43. The second method was to use comparable licences. These are licences which parties engaged in the telecommunications industry had already agreed and operated. As the experts who gave evidence recognised and Birss J accepted, many patent licences including cross-licences may have different terms, including different ways of calculating royalties, which make comparison difficult. The experts had to adopt methods of unpacking the licences in order to make them comparable and this introduced uncertainty into the exercise of comparison. Unwired had obtained most of the patents in its portfolio from Ericsson. Thus, Ericsson’s licences in the past had included all the SEPs in issue. That made Ericsson’s licences particularly relevant as comparables. As Birss J explained (para 180), if the rate for Ericsson’s portfolio was E and the relative value of Unwired’s portfolio to Ericsson’s portfolio was R, the Unwired rate is E x R.
44. Birss J accepted evidence that parties when agreeing licences of a substantial portfolio of declared SEPs did not evaluate the importance of individual patents but adopted methods involving patent counting. While it may be possible sometimes to identify a patent which is a keystone invention underpinning the technical approach on which a standard is based, none of Unwired’s patents were in that category. Patent counting therefore involved identifying from among the declared SEPs those which were to be treated as essential, which he described as “Relevant SEPs”. There is a problem that more patents are declared to be essential than in fact are essential. This problem of over-declaration is in part the result of the IPR Policy process which requires patent owners to declare SEPs in a timely manner when a standard is being prepared, as it encourages patent owners to err on the safe side by making a declaration. In part, there are difficulties in interpreting both the patents and the standards. In part also, patent claims are amended over time; different national patents within a patent family will vary in scope around the world; and standards themselves will vary over time. Further, the process of negotiating rates by counting patents within a portfolio creates a perverse incentive to over-declare. This phenomenon must be recognised and be taken into account when identifying Relevant SEPs and calculating shares and ratios - S and R above. Significantly, Birss J held, on the evidence led before him, that no-one in counting Relevant SEPs takes account of the validity of the patents.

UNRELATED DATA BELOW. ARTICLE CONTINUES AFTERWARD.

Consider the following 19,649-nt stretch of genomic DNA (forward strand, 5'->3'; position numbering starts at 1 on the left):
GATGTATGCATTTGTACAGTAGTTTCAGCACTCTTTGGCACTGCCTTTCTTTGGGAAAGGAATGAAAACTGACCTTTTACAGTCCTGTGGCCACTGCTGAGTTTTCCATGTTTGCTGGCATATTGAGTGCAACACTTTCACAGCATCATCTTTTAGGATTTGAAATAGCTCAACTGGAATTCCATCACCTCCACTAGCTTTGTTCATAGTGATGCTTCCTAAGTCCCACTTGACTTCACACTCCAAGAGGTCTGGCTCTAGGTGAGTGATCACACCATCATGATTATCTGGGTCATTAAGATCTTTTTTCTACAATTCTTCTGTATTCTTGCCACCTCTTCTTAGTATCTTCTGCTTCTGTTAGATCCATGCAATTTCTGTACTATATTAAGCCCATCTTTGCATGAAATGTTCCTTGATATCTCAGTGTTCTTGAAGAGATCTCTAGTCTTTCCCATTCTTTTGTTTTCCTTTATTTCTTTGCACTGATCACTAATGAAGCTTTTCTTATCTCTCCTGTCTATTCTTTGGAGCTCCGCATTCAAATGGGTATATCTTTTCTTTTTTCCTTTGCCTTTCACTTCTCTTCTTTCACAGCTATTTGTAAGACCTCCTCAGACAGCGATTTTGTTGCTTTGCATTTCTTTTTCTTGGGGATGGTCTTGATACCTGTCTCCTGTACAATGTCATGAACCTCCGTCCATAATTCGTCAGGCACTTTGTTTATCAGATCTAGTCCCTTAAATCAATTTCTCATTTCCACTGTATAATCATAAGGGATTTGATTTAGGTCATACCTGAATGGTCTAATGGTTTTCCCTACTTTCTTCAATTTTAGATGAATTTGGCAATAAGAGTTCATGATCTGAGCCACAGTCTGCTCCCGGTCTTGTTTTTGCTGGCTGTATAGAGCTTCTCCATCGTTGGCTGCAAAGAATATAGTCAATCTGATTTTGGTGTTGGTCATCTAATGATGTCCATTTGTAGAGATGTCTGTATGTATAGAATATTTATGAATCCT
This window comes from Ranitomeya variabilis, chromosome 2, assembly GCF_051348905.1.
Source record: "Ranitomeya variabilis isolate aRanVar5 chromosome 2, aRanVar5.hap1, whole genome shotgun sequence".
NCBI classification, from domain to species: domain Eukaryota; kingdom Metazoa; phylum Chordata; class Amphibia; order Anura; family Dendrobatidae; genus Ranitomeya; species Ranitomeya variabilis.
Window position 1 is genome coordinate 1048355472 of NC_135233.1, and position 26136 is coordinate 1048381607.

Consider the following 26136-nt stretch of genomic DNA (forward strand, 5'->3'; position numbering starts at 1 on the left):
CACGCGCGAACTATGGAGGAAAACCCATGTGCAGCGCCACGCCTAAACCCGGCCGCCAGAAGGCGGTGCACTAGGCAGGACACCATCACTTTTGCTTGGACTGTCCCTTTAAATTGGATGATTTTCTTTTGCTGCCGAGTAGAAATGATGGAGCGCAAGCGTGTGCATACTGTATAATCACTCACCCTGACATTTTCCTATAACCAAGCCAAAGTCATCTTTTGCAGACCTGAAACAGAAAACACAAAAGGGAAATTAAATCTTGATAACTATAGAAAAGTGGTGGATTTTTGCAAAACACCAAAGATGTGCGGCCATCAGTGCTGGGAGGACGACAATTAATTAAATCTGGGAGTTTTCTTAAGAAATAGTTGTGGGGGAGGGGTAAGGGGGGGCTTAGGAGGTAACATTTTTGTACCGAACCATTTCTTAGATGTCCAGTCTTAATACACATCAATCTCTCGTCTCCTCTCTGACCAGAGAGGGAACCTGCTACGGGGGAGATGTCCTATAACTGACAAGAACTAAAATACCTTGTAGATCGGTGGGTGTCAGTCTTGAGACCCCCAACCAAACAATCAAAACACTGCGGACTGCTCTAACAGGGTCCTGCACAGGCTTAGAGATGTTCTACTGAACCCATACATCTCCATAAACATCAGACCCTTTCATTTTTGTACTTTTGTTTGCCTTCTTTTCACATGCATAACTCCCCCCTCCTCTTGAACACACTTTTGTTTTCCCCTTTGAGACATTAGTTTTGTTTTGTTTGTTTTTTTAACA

45. Much of Birss J’s impressive judgment involved an analysis of the competing methods by which the parties sought to carry out this exercise. He also analysed a number of licences which Unwired and Ericsson had agreed and identified those licences to which Ericsson was a party on which he was prepared to place any weight (para 462) in determining a rate for E in relation to each of the standards for handsets and infrastructure.
46. Birss J also looked for guidance to decisions of courts in Japan and China (paras 472-474). The Intellectual Property High Court in Japan used the top down method described above (ie looking to the total royalty burden) in Apple Japan v Samsung Electronics (Case No 2013 [Ne] 10043). In China, the Guangdong High People’s Court in Huawei v Interdigital (2013), Guangdong High Ct Civ. Third Instance No 305, fixed a FRAND rate for Interdigital’s portfolio in China by unpacking other Interdigital licences. The Chinese court’s judgment supported Huawei’s case that rates in China were low in comparison with rates elsewhere. But of more significance for present purposes is the fact that the Japanese and Chinese courts used methods similar to those presented to and adapted by Birss J, who relied principally on the analysis of comparable licences and used the top down method as a cross-check.
47. Birss J, having heard the evidence, including that of the parties’ experts, and having analysed comparable international licences, concluded that on a FRAND approach the royalty rates for China would be 50% lower than the rest of the world. He divided the rest of the world into major markets and other markets and held that the rate applicable in the latter markets would be the same as in China. He provided a mechanism for the adjustment of royalties payable in major markets if successful challenges to the validity or infringement of SEPs reduced the number of declared SEPs in any of those markets (paras 582-592).
48. In deciding that a worldwide licence was FRAND Birss J had regard to practice in the telecommunications industry to agree portfolio licences and observed that every patent licence which the parties had produced in the trial bundles was a worldwide portfolio contract, although some licences carved out a particular territory while licensing the rest of the world (paras 524-534). Unwired’s portfolio covered 42 countries and was large enough that it would not be practicable to fight over every patent. A willing licensor of such a portfolio and a willing licensee such as Huawei with global sales would agree on a worldwide licence (paras 538-543). He recorded that it was common ground that the industry assessed patent families rather than individual patents within a family (para 546). He thus drew on industry practice in deciding that a FRAND licence would be a worldwide licence.